By Elizabeth Bell
Joshua Elrod was elected Buena Vista Commonwealth’s Attorney with 62.1% of the votes, after defeating Daniel Mowry in Tuesday’s special election.
Seats for the Virginia General Assembly were also contested in the election, but driving through neighborhoods in Buena Vista, the lawns were filled with campaign signs for the commonwealth’s attorney race.
Elrod, 48, is a graduate of the University of Virginia School of Law and was appointed interim commonwealth’s attorney in May, after Buena Vista’s former commonwealth’s attorney, Christopher Russell, was appointed a general district judge. Elrod is a partner with Mann, Vita & Elrod in Lexington and had served as Lexington’s city attorney.
“This is something that I’ve been interested in for a long time,” he said. “When this opportunity came up to be appointed and to be the incumbent and get in and do the job, I was really excited about it.”
After receiving his interim appointment, Elrod stepped down as Lexington’s city attorney and he and his family moved to Buena Vista.
Mowry, 30, who ran as a Republican, moved to Buena Vista on April 1 to fulfill the requirement that candidates for commonwealth’s attorney live in the city.
He is a graduate of Liberty University School of Law and an attorney for the Nelson, McPherson, Summers & Santos law firm in Staunton. He also serves as counsel for the Rockbridge Area Department of Social Services.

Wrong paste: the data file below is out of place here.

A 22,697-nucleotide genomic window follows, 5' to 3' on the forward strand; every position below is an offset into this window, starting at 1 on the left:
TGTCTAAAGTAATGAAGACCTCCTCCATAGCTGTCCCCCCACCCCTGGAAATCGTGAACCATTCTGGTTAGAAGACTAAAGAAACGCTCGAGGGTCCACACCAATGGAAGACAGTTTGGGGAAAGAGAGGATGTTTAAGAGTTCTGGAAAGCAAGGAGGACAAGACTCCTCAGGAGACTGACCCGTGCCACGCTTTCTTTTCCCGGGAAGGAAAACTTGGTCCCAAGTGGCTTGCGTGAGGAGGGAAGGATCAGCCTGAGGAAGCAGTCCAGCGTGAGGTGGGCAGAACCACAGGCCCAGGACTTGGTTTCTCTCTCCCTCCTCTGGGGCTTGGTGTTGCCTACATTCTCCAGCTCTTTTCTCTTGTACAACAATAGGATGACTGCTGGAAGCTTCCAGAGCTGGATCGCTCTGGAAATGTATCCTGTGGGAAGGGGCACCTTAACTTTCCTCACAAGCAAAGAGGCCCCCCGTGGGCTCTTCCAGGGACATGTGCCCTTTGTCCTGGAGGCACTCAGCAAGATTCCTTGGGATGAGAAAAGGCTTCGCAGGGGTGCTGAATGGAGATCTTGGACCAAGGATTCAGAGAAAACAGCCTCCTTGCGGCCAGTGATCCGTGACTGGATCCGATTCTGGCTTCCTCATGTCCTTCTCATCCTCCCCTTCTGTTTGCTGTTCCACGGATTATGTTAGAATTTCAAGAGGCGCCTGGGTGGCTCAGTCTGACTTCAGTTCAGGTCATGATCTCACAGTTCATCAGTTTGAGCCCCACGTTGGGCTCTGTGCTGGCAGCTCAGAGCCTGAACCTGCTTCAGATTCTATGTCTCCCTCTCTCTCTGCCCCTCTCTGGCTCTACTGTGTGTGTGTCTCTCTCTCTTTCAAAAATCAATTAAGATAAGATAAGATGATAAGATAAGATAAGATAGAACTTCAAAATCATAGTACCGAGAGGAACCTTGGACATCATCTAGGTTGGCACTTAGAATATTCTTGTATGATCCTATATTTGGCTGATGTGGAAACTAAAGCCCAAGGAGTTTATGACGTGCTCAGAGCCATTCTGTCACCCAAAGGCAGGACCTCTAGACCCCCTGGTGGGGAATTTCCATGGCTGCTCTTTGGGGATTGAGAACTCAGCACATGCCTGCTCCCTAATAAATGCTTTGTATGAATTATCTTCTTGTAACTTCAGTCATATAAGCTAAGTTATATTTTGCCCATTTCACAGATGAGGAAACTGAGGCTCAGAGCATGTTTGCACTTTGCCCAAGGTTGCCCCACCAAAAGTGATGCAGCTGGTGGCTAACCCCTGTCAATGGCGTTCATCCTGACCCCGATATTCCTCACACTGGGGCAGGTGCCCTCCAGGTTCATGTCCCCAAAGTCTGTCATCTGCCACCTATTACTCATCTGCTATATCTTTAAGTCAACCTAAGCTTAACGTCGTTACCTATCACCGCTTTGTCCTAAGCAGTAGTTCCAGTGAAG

Elrod ran for commonwealth’s attorney in Lexington and Rockbridge County in 2011 and 2015 but was unsuccessful.
Before moving to Buena Vista, Elrod practiced criminal law in the area for over 20 years and has tried cases in Buena Vista on a regular basis, he said. He has also served on boards for Habitat for Humanity, Yellow Brick Road Early Learning Center, and Rockbridge Area Recreation Organization.
“In terms of trying to shape the policy and have an impact on the community, it’s a much bigger responsibility and opportunity serving as the elected commonwealth’s attorney,” he said. “You’ve got the community as your client and you can seek to reflect in what you do their interests at large.”
Both Elrod and Mowry said they see domestic violence, substance abuse, crimes against children and overcrowding at the local jail as the most significant issues facing the criminal justice system in Buena Vista.
Elrod said he hopes to implement a regional drug court by the end of his two-year term. His office is already working towards establishing one.
“The intrinsic goal of drug court is to rehabilitate people and really it takes the punishment aspect out pretty much entirely,” he said. “To get the individual in drug court to a healthy state where they’re not substance addicted anymore and where they no longer represent a danger, a burden or a challenge to the community.”
He also wants to provide more reform to the way the commonwealth’s attorney’s office handles domestic violence issues and provide more resources for victims of domestic violence.
“We’re always trying to better use the services that are available to try to regulate and reform behavior for domestic violence issues,” he said. “That might mean counseling for the perpetrator or better services for people who are victims, so they don’t get back into a situation where they’re revictimized.”